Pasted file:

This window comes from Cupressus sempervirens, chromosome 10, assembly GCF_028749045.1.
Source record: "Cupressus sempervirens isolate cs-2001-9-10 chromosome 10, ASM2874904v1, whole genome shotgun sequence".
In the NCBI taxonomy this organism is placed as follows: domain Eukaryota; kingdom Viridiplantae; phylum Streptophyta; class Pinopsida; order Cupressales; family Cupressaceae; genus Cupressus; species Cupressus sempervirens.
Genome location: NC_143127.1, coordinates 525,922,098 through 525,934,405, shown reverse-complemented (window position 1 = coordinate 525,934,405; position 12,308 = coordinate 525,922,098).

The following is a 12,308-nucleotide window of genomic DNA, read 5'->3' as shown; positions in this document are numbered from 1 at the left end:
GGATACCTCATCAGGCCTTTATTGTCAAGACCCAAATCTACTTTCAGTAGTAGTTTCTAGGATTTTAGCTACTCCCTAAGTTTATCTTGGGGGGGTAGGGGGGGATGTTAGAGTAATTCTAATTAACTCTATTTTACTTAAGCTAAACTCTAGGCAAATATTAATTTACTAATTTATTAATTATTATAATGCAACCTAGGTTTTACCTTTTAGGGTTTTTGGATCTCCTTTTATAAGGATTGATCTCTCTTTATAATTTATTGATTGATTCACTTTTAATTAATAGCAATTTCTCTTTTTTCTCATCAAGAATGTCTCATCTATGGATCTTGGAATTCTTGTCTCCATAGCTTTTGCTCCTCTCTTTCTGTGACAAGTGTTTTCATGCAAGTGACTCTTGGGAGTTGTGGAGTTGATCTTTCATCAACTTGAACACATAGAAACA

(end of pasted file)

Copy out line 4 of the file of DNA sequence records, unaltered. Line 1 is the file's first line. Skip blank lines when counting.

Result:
Genome location: NC_143127.1, coordinates 525,922,098 through 525,934,405, shown reverse-complemented (window position 1 = coordinate 525,934,405; position 12,308 = coordinate 525,922,098).